Yesterday, he and I, in true 21st-century style (on Facebook, which is better than Twitter, I suppose), arrived at yet another parting of ways. This time, though, it felt different. Almost final.
What a long, strange trip it had been — 13 months of wildly inconsistent behavior, hot and cold, like that guy in Katy Perry’s best song. Would he be cruel or kind today, love me or loathe me, pay attention or pretend that I don’t exist?
I can’t say that I didn’t see the break-up coming — even without my glasses, it was visible from miles away. Relationships are hard enough as it is and even more so when they are conducted mostly from the discomfort of your own homes on different continents. It doesn’t help when you are dealing with someone who is uncommunicative by nature and generally doesn’t talk in more than three sentences at a time unless he’s drunk or lashing out in anger. I’m still in shock that he said, “I love you,” first. Considering his taciturn nature, those were the last words I ever expected to hear him say — or text, which was better than nothing. Did I mention that he’d had a few drinks?
In our final confrontation yesterday, terrible things were said — or rather, written — by both of us. I called him cruel and told him that I wanted him out of my life for good. He called me needy and suggested I was holding him back. I carefully considered his criticisms and wondered if he had a point.
I decided that that they were the mad ramblings of someone who was grasping at straws. How can someone with such a fierce independent streak, who lives alone, travels alone, does almost everything alone and has spent the last five years living alone on three new continents possibly be needy? Clingy has never been my thing. Ok, I can be a bit of a cuddler, but I’ll never try to hold your hand as we walk down the street. I rarely have anyone around to cling to, and that’s been mostly by choice. If anything, I could probably stand to be a bit more dependent on others.
I never made any demands on him or his time. For the four months that we both were living in Melbourne, we saw each other only a few times a week, and I never pushed for anything more. I thrive on solitude, so daily togetherness doesn’t appeal to me. I’m okay seeing someone two or three times a week. Sometimes it’s nice to fall asleep and wake up with arms around you, but I’m a lifelong insomniac, so either way, I probably won’t sleep like a baby.
I hate meeting the parents, and I’m not terribly interested in bonding with the friends. I realize that this might not be conducive to having a healthy relationship, but if you want to spend most of your time with your friends and family, focus on university and hide in the closet (as he did), have I got the perfect deal for you. “No wonder you’re alone,” he offered as one of his parting shots. I’m not sure what he was getting at, but after rereading this paragraph, I see that he might have a point.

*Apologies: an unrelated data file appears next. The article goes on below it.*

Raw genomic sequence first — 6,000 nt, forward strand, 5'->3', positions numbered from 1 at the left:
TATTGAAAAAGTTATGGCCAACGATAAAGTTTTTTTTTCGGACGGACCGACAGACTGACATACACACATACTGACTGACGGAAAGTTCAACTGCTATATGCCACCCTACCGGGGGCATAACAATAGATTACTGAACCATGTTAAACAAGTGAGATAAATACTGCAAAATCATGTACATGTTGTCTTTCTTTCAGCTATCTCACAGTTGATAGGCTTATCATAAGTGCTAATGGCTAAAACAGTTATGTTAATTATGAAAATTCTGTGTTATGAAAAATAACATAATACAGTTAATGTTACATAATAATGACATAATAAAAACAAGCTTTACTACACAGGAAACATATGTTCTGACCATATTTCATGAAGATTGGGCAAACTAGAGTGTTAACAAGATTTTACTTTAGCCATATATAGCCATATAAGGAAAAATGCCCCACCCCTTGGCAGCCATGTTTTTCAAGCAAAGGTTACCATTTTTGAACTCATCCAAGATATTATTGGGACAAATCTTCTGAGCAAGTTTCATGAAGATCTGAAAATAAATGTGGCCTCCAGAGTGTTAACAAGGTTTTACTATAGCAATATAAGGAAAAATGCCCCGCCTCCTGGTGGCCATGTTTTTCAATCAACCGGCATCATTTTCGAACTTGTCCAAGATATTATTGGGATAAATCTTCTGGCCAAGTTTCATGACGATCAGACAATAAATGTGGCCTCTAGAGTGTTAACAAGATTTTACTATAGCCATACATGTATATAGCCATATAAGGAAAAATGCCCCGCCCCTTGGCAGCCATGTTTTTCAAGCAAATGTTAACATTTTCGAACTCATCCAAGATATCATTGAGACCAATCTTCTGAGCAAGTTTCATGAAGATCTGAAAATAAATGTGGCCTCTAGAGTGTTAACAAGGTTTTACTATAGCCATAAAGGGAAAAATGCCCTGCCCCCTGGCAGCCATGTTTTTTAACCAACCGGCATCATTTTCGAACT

For all of my insistence on having plenty of alone time, daily communication is a must for me, even if it’s just a brief phone call or text message or email saying that I’m thinking of you. He and I were generally good at that when I was in Melbourne, although he’d go through periods — roughly once every other week, for several days — where he would respond to me like the most casual acquaintance (I assumed that this might be the Aussie way) or shut me out completely.
It hurt, and our arguments usually stemmed from what I interpreted as indifference on his part. Maybe he perceived my desire to have open lines of communication and express ourselves openly and without fear as neediness. Several weeks ago, during our penultimate blowout, he blamed his general attitude on the fact that he didn’t really know how to be in love. He’s always been a lone ranger (his words), and suddenly, he was forced to feel, to be lonely when I wasn’t around. He wasn’t sure how to deal with that.
My extended time in Asia — a one-month trip that turned into a six-month one — didn’t help matters, though you might think it would be the perfect set-up for a guy who hates neediness and doesn’t want to be held back by romance. For months, he’d said he didn’t have a problem with it, but yesterday, in his usual roundabout way, he finally admitted that he did. I get that. I understand why he might have felt like I abandoned him.
If only he’d tried to understand what I was going through. I’d spent four months in Melbourne looking for a job with no success. I had a number of freelance offers, from magazines and from the University of Melbourne, but I couldn’t even freelance for any Australian-based organizations without a work permit. Before I went to Asia, my plan was to go to Sydney — which is pretty much where all things publishing happen in Australia — in hopes that being there would make the job hunt easier.